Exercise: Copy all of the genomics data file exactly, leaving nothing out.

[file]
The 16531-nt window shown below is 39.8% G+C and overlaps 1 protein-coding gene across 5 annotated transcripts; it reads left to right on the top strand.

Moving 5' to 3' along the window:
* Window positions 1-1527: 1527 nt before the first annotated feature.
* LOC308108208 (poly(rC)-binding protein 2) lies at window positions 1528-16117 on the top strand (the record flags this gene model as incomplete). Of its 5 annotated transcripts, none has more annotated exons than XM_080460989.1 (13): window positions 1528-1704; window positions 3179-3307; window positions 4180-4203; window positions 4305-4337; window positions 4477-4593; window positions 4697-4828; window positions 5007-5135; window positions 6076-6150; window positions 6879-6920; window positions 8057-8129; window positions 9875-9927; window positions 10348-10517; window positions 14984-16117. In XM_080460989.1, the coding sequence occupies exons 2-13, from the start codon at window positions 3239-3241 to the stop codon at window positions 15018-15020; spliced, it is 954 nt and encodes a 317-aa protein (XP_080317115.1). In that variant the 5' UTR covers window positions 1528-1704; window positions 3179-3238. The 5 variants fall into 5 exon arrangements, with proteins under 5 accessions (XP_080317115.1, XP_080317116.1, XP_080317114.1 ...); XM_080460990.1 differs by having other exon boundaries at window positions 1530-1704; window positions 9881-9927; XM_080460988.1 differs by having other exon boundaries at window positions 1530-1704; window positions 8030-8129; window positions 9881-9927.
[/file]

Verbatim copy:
The 16531-nt window shown below is 39.8% G+C and overlaps 1 protein-coding gene across 5 annotated transcripts; it reads left to right on the top strand.

Moving 5' to 3' along the window:
* Window positions 1-1527: 1527 nt before the first annotated feature.
* LOC308108208 (poly(rC)-binding protein 2) lies at window positions 1528-16117 on the top strand (the record flags this gene model as incomplete). Of its 5 annotated transcripts, none has more annotated exons than XM_080460989.1 (13): window positions 1528-1704; window positions 3179-3307; window positions 4180-4203; window positions 4305-4337; window positions 4477-4593; window positions 4697-4828; window positions 5007-5135; window positions 6076-6150; window positions 6879-6920; window positions 8057-8129; window positions 9875-9927; window positions 10348-10517; window positions 14984-16117. In XM_080460989.1, the coding sequence occupies exons 2-13, from the start codon at window positions 3239-3241 to the stop codon at window positions 15018-15020; spliced, it is 954 nt and encodes a 317-aa protein (XP_080317115.1). In that variant the 5' UTR covers window positions 1528-1704; window positions 3179-3238. The 5 variants fall into 5 exon arrangements, with proteins under 5 accessions (XP_080317115.1, XP_080317116.1, XP_080317114.1 ...); XM_080460990.1 differs by having other exon boundaries at window positions 1530-1704; window positions 9881-9927; XM_080460988.1 differs by having other exon boundaries at window positions 1530-1704; window positions 8030-8129; window positions 9881-9927.